Exosomes contain not only protein as once thought, but also different types of RNA transcripts, such as messenger RNA (mRNA), microRNA (miRNA), other noncoding RNA, ribosomal RNA (rRNA), and transfer RNA (tRNA). These differences in exosome-derived RNA profiles could be harnessed to distinguish healthy vs. disease states. The focus has been on developing noninvasive, highly specific biomarkers based on the RNA content of exosomes.
There are several potential advantages to the use of exosomes in molecular diagnostics. Because exosomes contain nucleic acid information from their cell of origin, genetic information about cells in the body can be achieved without direct access to those actual cells.
The ability to detect the nucleic acid profile of a tumor for example, in a noninvasive way, via a blood draw or urine sample, without the need for a potentially invasive tissue biopsy is a significant advance, especially when sample tissue is difficult to access. Since exosomes can be collected in a straightforward way and with regularity, real-time tracking of a patient’s disease progression is possible.
Prostate cancer is a good example of how exosomes could improve patient management. It is estimated that 30% of men age 50 or older will have some form of prostate cancer (although only about 15% of men will be diagnosed during his lifetime); however, many of these men have low-risk prostate cancer that will not likely progress to a life-threatening stage.
Currently, diagnosis of prostate cancer involves a screening test that measures the concentration of prostate specific antigen (PSA) in the blood. Elevated levels of PSA could indicate a prostate cancer diagnosis; however, a PSA test alone is not enough and patients also require a biopsy for diagnosis. Unfortunately, a majority of prostate biopsies do not indicate aggressive disease. These biopsies have significant morbidity: They are painful, costly, and infection is a significant risk.
A diagnostic that could aid the decision to biopsy could help patients and physicians. Exosomes from prostate cancer cells can be obtained from a simple urine sample, making an exosome-based test essentially noninvasive. Exosome tests may able to detect several RNAs that code for key biomarkers in prostate cancer, such as PCA-3 and TMPRSS2:ERG. Other tumor markers can be added as they are identified to develop a patient’s exosomal RNA profile. By looking at many relevant markers it’s hoped that accuracy of diagnosis will be improved and result in better decision making regarding the need for biopsy.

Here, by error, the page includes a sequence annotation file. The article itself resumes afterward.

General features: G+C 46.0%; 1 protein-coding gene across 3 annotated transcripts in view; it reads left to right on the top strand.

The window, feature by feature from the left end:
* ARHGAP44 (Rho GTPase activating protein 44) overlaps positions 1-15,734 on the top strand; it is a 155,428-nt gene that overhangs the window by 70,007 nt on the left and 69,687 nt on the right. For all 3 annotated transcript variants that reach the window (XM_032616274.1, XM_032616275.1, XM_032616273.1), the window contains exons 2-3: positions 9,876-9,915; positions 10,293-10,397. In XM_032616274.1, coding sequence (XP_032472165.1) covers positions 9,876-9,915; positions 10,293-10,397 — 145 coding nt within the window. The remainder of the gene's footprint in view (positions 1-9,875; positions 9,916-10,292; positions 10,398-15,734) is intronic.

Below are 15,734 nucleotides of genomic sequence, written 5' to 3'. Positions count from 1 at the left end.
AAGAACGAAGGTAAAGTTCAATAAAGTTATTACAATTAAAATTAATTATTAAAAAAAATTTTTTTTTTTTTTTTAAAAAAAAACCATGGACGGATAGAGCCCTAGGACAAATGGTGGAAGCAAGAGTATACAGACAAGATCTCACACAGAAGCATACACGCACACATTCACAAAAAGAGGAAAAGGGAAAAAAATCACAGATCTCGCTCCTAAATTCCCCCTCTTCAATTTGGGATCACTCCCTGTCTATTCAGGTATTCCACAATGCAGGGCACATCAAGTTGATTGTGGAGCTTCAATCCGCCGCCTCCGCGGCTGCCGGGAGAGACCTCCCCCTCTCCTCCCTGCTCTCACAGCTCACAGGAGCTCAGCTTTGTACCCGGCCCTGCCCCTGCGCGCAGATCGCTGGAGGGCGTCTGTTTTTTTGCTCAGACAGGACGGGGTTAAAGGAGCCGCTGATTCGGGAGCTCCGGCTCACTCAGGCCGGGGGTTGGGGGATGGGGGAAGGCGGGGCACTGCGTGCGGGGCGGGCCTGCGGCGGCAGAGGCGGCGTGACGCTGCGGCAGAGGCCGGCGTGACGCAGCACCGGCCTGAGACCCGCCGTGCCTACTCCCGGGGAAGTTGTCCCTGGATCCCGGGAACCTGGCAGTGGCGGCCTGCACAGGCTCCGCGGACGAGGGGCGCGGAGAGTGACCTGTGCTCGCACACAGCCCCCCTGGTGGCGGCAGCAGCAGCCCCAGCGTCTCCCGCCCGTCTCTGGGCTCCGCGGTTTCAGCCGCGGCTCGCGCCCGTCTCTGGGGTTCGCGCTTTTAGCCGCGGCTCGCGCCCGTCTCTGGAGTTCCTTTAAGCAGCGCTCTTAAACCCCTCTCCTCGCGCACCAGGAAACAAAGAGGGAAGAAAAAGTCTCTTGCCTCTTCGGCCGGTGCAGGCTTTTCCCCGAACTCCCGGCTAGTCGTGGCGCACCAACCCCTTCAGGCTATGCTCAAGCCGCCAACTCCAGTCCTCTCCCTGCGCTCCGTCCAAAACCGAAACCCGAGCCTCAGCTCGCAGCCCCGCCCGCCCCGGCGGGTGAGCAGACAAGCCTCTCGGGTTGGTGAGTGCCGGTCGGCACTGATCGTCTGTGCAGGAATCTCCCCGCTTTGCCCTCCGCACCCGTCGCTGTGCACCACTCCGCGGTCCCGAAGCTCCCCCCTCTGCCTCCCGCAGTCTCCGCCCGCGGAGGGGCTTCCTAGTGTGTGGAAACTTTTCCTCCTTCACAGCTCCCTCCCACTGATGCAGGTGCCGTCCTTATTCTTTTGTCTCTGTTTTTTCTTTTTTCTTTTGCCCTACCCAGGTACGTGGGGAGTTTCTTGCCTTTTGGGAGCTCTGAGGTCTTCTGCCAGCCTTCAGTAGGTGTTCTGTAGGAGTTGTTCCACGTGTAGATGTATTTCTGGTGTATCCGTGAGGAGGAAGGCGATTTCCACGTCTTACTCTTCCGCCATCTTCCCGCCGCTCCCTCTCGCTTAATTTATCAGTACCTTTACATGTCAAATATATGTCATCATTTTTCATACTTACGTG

Initial clinical studies have shown exosome tests for prostate cancer have a 70% accuracy rate, which is almost comparable to the accuracy of a biopsy. Implementation of these tests, and/or use in conjunction with the standard PSA test could be a huge improvement to the diagnosis and prognosis of a very difficult disease.
Another condition where exosomes have the potential to change the game from a diagnostic and therapeutic development standpoint is slowly emerging diseases in which clinical manifestation occurs when the disease is quite advanced. Several neurodegenerative diseases, such as Alzheimer’s disease and Parkinson’s disease, fit this profile. Both have been extremely challenging for the pharmaceutical industry and drugs that are available today are at best palliative rather than disease modifying.
The identification of Alzheimer’s disease-associated biomarkers has been a challenge because brain biopsies are not feasible. An exosome-based test could potentially help identify useful markers because brain cells release exosomes into the CSF.
In addition, a property of exosomes that can be exploited for this use is their long-term stability under standard storage conditions. Exosomes containing RNA molecules collected from biofluids are stable under various storage conditions, such as freezing, for up to several years.
Biofluid biobanks obtained from previous clinical studies or studies that follow subjects longitudinally for many years could be used as sources to identify possible biomarkers retrospectively. Some of these patients eventually developed Alzheimer’s, so samples from individual patients that span their entire disease progression are already available for testing.